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Relationships

 
         
Ethics
Empathy
Relationships
   
   
   
   
   
team working sport

What relationships and team working mean

Being an elite athlete requires relationship and team working skills.

It is not just about you as an individual, it is about you as a member of a broader team even when you are playing in an individual sport.

The athletes that create the most favorable impression with their coaches, supporters, sponsors and team mates are those that handle themselves well and demonstrate people skills.

 

These athletes listen to other people’s ideas and suggestions, they invite feedback and constructive criticism, they show respect to their coach and teammates, they are engaging and fun to be with and they handle their emotions well.

If you act like a prima donna, then you'll quickly turn your coaches, teammates, sponsors and supporters off. Surrender the need for individual glory for the good of the team and show that you understand that winning and success come from team chemistry and the total team effort.

Keys to relationships and team working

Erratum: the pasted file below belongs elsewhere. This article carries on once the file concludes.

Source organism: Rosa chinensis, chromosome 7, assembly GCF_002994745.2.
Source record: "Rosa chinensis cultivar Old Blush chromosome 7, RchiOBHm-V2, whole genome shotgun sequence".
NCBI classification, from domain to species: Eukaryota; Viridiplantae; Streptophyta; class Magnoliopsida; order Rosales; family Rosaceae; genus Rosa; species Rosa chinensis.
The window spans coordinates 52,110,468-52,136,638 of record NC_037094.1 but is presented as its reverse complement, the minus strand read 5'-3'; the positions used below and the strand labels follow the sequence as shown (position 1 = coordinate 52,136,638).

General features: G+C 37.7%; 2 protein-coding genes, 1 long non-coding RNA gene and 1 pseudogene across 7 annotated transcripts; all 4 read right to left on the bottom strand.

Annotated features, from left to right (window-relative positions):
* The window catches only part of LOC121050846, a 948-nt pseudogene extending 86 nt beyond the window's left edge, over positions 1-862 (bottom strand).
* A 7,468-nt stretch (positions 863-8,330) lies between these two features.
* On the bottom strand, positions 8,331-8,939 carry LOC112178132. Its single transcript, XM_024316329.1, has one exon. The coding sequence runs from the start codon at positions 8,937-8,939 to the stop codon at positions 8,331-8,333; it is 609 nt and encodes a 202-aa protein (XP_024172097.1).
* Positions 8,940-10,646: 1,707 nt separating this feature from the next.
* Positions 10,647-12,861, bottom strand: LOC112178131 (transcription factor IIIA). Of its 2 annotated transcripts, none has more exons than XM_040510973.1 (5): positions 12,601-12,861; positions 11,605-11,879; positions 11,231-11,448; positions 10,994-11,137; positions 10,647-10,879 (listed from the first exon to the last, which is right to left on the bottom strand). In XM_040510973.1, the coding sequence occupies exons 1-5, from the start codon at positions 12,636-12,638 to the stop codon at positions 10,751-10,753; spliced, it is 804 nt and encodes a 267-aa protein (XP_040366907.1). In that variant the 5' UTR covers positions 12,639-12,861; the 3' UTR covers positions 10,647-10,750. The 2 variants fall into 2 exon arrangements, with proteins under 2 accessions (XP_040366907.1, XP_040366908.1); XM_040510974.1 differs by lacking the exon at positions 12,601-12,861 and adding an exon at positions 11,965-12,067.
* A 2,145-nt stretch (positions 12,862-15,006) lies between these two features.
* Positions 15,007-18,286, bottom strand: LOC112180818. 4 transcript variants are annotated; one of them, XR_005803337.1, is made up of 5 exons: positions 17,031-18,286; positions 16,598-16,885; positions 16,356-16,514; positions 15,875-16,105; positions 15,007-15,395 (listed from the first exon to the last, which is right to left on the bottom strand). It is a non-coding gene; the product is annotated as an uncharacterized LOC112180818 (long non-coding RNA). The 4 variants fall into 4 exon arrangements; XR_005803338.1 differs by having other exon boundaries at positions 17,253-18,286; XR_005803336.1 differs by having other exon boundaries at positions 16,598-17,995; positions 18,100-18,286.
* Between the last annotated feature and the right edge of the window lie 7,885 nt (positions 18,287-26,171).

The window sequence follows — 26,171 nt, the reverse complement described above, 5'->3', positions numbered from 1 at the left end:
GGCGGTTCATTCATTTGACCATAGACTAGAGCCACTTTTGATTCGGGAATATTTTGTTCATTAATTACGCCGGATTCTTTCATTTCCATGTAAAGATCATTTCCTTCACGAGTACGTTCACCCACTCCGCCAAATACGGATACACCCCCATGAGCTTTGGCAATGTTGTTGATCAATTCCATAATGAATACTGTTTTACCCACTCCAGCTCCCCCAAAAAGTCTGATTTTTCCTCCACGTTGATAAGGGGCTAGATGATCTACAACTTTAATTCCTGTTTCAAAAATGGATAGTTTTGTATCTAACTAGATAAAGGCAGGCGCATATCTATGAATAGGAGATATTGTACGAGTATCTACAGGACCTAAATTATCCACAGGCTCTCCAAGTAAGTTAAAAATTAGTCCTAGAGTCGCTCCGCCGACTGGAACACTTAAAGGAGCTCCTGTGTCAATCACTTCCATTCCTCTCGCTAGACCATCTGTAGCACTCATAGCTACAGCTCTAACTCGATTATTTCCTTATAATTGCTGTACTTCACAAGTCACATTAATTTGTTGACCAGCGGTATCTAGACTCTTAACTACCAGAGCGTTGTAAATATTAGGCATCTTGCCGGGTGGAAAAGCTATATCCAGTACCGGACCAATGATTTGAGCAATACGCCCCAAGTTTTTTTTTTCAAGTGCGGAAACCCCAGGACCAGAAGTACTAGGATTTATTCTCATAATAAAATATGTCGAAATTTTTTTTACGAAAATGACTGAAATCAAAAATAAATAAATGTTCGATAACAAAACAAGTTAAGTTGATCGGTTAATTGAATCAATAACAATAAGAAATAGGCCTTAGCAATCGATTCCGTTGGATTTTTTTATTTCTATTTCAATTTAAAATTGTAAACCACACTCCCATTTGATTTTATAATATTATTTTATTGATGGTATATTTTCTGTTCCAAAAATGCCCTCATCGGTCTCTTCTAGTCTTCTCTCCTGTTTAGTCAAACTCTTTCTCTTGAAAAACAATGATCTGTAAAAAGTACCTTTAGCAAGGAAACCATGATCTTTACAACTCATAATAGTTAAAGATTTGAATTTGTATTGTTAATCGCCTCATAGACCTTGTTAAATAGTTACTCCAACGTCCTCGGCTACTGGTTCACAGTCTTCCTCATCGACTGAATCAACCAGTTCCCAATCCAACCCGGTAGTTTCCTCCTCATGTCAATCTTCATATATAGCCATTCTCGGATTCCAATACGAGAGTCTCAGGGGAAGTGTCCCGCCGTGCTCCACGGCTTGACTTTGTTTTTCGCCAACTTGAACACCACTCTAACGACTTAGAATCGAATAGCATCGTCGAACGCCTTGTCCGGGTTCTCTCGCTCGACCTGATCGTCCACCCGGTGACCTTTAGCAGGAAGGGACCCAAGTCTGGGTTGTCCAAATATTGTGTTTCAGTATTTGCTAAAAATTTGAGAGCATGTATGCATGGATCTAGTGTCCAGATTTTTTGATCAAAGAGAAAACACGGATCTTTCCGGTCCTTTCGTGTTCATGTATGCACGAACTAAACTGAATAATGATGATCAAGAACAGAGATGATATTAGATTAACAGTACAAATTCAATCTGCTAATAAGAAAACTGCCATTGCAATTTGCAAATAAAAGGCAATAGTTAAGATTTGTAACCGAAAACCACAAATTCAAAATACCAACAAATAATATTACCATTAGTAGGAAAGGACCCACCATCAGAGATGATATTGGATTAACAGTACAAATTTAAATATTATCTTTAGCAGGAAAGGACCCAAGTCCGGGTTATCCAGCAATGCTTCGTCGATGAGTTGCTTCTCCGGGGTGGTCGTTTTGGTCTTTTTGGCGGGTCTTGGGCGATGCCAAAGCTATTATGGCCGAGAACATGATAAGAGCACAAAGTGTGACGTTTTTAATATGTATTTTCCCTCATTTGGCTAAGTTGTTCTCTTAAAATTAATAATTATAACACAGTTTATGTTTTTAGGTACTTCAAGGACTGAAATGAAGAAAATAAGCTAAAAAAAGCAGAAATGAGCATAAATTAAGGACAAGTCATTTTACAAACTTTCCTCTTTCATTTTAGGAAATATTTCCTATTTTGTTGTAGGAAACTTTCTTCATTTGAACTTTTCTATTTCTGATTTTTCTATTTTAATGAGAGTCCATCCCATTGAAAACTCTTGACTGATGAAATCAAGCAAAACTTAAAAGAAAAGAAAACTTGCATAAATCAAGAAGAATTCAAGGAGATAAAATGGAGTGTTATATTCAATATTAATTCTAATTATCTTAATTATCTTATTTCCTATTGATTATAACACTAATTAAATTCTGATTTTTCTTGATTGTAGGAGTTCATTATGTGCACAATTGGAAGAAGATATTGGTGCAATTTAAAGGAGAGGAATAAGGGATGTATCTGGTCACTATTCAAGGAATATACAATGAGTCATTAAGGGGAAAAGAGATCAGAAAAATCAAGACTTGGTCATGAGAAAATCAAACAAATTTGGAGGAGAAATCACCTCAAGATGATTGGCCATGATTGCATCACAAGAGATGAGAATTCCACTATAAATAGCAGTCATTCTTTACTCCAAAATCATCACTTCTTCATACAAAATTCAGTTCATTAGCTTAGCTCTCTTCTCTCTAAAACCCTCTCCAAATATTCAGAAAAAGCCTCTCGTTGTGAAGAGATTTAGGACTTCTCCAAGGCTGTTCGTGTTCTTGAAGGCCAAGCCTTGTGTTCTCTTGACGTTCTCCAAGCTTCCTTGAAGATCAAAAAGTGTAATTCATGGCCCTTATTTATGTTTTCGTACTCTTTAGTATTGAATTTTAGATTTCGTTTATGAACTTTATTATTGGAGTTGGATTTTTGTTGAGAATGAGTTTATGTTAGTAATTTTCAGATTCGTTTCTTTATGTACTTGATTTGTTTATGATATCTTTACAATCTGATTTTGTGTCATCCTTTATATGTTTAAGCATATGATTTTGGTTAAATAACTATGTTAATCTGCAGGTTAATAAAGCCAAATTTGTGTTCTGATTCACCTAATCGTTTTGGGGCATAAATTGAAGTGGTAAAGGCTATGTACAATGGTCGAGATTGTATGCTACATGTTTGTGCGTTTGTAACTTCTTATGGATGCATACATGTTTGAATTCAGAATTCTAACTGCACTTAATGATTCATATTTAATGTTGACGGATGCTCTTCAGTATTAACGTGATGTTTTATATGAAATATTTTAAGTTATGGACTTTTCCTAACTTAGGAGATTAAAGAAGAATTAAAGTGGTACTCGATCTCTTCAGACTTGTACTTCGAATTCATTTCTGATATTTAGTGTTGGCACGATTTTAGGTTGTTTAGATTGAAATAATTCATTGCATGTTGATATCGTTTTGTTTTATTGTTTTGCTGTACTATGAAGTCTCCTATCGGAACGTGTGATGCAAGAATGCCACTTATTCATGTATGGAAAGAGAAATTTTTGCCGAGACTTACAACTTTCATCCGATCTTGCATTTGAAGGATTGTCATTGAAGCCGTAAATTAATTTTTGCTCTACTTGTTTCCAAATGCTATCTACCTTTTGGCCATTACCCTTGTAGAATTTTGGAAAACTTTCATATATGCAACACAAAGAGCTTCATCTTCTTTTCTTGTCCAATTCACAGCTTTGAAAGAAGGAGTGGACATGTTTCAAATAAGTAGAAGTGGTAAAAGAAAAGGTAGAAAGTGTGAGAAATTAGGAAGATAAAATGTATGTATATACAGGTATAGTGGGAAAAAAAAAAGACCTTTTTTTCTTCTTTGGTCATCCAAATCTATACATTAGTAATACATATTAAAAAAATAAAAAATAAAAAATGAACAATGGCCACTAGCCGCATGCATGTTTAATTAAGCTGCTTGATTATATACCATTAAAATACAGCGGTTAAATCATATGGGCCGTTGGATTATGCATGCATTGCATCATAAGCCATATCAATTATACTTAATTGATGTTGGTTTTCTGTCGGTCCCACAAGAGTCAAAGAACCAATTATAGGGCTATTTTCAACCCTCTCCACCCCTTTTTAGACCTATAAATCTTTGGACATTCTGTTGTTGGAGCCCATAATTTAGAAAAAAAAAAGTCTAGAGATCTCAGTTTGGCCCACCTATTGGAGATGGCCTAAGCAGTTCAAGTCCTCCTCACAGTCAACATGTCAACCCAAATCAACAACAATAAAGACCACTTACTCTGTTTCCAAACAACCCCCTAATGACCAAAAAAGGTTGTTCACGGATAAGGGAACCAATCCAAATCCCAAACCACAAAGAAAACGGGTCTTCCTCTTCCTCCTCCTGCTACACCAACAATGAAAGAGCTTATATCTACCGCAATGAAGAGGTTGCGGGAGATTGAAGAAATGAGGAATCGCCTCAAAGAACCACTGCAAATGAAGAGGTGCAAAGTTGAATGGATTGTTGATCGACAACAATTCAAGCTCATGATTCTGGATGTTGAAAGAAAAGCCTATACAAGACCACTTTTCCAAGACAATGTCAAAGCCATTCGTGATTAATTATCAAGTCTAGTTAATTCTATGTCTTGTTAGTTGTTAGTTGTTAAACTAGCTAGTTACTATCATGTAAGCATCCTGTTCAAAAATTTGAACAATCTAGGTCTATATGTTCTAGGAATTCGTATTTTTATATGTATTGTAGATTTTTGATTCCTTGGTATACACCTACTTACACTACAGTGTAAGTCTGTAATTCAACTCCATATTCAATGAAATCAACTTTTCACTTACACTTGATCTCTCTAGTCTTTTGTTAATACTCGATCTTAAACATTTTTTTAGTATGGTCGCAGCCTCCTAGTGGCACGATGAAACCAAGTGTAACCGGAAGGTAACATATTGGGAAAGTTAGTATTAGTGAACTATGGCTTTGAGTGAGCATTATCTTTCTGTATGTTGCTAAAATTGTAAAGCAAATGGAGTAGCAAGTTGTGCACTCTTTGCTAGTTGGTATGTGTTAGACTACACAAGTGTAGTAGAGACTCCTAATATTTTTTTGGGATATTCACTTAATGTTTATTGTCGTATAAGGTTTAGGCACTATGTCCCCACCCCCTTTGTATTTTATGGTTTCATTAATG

Here are some keys to what you need to do to develop relationship and team working skills.

  KEYS TO RELATIONSHIPS  
  Connect face-to-face with people you get on with as frequently as you can.  
  Initiate interactions and communications with people in your sport rather than waiting for other people to come to you.  
  Develop strong relationships with your coach, team mates, commentators, sponsors and members of the public.  
  Aim to be moderately assertive pushing your views and ideas at times and backing off at other times.  
Make time to have fun with, show interest in, and care for the people who matter most to you.
     

 

Watch this video

To develop your understanding of team working and team building, watch this video by coach Jay Locey discussing the philosophy of team building in football.

 

Read this book

Read Negotiate Like the Pros: A Top Sports Negotiator's Lessons for Making Deals, Building Relationships, and Getting What You Want by Kenneth Shropshire.